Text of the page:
“Basically, Fleetray Racing was me. It was a little limited company that was setup. I had a great deal of help from my father, mostly in an advisory role, and I had a lot of help financially from various people. We had a little premises and a handful of people I mean a handful and we went racing.
“It was very much done to a budget. We were like the Minardi of F3000, running on a shoestring and doing a very good job. I was a young guy, and I was already running a race team, so there was a lot of pressure on me to perform. And we didn’t have the latest kit.
“We got a year-old car from Lola, an ex-works car. It was a bit beaten, battered and bruised, and getting the old silver paint job off it was too much work. Our nickname for it was The Shed’. We also had the older mechanical injection engines, when everyone else had gone across to electronic management systems. So we really were behind the eight-ball in terms of performance.”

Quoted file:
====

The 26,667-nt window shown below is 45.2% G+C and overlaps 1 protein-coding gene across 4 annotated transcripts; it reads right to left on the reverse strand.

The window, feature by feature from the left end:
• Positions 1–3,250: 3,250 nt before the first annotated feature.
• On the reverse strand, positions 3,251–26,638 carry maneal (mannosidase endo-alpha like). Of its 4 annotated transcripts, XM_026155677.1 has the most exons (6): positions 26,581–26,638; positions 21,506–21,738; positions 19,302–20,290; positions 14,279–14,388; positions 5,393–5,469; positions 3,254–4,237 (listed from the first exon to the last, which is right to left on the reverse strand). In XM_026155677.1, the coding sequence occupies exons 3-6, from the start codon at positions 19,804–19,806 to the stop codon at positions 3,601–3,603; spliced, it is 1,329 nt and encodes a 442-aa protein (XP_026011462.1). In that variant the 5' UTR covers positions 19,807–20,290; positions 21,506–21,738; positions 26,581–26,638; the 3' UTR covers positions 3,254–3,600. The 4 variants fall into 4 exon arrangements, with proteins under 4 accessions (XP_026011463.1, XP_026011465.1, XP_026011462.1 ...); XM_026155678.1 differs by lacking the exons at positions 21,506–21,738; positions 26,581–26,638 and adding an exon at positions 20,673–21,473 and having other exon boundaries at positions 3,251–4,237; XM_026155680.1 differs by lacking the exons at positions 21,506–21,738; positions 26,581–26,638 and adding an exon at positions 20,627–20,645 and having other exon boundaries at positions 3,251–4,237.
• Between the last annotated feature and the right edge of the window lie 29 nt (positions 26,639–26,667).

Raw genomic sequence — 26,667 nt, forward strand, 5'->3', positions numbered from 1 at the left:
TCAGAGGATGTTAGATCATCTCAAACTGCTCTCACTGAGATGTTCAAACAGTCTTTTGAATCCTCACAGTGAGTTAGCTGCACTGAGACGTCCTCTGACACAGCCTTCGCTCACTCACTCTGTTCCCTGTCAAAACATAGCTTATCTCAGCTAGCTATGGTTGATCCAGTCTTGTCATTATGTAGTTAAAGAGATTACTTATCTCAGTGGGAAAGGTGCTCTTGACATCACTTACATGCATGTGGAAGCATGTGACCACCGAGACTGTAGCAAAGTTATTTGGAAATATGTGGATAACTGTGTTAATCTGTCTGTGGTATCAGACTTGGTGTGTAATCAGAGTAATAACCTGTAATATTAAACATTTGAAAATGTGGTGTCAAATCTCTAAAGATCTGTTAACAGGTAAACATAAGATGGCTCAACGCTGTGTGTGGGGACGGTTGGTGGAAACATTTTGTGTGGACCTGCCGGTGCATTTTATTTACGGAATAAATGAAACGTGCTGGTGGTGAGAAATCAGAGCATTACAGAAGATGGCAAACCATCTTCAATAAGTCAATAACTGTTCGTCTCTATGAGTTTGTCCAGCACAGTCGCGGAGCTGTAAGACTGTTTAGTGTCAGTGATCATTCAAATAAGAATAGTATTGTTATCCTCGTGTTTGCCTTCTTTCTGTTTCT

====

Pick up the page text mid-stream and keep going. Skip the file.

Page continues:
However, as early as the second race, at Vallelunga, the novice impressed with a sixth place.
“Everyone opened their eyes and said, ‘Who’s this spotty little git?’ But Spa was the race that put us on the map. I really got on well with Spa. It’s a great drivers’ circuit, and it just suited me down to the ground.”
Despite being troubled with an oil leak and a puncture, Mark qualified fifth for the Belgian Grand Prix support event. “If we hadn’t had those problems, I’m sure we would have been higher up the grid. It was still a bit of a gut-wrencher for some of the big teams.”